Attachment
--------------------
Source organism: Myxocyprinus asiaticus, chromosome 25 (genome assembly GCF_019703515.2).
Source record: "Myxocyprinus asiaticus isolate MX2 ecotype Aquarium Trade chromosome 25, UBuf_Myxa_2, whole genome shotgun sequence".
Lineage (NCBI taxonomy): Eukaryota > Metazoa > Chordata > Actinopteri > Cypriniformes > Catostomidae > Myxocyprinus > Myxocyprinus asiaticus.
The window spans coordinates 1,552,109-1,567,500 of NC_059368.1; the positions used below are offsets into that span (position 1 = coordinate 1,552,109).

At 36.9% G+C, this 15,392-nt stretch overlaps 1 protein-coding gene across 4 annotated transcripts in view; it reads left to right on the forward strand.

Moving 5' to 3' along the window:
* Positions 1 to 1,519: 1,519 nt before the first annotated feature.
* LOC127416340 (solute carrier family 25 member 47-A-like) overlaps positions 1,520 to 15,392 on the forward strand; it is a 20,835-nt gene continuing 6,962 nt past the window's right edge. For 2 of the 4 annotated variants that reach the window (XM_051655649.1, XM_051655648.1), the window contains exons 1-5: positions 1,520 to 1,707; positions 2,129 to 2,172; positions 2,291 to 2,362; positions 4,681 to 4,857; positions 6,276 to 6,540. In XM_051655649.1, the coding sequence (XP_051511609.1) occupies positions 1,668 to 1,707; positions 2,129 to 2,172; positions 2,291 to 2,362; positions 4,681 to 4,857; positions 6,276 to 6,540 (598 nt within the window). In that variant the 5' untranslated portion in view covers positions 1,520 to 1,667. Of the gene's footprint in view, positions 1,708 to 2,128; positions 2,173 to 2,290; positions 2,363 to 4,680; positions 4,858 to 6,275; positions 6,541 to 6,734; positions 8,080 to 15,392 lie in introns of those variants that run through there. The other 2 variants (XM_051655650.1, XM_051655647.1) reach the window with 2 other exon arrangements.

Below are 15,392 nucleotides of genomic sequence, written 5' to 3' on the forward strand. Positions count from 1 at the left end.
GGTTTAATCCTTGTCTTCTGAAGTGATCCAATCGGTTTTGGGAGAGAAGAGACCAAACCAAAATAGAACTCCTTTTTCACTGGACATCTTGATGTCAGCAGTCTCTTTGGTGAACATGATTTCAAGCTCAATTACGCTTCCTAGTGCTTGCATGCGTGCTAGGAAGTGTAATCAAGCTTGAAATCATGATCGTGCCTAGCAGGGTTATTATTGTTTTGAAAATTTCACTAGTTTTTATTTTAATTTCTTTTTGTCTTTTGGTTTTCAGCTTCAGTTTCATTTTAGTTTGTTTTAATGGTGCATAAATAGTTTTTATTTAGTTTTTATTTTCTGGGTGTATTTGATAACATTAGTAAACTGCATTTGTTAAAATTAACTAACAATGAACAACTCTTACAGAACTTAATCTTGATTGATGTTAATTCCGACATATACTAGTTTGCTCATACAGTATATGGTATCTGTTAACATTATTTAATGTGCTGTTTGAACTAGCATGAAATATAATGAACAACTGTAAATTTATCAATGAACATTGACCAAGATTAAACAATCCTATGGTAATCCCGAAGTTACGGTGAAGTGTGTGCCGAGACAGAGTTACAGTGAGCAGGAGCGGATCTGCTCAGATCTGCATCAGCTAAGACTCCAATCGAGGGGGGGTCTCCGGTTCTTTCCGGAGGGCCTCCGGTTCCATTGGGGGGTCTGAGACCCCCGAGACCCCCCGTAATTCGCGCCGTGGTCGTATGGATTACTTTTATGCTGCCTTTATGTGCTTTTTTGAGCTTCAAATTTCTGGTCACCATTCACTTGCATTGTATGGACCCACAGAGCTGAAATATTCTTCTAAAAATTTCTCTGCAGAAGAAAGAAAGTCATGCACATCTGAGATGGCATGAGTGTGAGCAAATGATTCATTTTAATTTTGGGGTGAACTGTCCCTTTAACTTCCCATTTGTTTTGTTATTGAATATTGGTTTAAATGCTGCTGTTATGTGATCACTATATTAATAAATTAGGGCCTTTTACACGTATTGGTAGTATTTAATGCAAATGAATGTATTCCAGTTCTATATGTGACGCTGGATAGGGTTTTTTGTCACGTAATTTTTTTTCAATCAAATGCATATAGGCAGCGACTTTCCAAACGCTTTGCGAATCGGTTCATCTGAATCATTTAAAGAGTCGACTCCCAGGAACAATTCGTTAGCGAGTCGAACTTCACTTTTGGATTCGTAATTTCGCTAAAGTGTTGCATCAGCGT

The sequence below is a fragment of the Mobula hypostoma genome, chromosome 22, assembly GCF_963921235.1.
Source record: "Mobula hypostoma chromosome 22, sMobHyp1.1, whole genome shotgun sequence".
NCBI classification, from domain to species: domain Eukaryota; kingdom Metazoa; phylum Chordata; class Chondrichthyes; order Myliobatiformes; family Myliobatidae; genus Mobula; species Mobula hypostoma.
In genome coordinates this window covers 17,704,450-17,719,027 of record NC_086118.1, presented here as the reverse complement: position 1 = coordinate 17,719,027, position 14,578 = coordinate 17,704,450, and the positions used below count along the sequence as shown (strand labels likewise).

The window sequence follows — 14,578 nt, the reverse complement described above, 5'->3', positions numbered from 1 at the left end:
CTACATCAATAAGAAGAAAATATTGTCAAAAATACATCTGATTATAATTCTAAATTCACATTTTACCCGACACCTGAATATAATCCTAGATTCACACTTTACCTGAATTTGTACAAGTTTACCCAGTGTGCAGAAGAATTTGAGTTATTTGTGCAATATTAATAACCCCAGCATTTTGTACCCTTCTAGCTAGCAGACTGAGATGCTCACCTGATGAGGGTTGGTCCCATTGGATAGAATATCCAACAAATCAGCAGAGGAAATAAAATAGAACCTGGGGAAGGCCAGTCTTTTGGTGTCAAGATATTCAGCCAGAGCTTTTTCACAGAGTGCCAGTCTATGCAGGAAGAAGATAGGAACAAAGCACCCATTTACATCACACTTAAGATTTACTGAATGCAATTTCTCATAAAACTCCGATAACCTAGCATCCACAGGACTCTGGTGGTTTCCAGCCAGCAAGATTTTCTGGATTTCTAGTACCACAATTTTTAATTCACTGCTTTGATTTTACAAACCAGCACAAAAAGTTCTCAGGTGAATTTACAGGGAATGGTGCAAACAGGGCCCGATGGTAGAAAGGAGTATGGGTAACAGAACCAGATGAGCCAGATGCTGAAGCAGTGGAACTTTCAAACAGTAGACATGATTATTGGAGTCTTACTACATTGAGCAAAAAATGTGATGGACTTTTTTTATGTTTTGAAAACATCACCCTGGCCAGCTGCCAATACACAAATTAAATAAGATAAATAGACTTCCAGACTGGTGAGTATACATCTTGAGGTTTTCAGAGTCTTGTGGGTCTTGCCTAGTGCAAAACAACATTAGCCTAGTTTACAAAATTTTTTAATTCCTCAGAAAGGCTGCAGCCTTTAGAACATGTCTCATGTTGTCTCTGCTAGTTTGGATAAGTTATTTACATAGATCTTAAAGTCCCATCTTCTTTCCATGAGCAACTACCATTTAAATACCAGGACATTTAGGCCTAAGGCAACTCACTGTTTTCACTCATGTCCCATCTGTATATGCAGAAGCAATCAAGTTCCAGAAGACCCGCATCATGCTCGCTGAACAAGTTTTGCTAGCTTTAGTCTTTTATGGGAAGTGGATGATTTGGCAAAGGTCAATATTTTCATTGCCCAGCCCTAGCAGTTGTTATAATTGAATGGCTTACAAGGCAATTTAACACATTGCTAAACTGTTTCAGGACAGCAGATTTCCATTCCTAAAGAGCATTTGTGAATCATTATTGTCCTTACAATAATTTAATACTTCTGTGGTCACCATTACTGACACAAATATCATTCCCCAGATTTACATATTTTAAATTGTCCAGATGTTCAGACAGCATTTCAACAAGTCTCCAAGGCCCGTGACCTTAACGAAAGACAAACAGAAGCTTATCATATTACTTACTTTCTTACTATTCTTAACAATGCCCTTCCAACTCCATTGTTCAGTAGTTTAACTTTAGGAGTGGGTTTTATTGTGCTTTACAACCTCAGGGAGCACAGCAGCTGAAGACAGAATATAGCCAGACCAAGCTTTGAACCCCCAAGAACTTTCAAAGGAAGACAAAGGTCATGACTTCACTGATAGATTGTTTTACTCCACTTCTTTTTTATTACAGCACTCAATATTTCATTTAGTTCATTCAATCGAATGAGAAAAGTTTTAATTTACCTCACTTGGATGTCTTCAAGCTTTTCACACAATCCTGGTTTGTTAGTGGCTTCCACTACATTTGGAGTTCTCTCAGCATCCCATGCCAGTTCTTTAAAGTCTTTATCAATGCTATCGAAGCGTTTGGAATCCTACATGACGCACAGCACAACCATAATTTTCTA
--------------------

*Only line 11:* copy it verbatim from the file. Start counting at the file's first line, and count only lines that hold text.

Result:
The sequence below is a fragment of the Mobula hypostoma genome, chromosome 22, assembly GCF_963921235.1.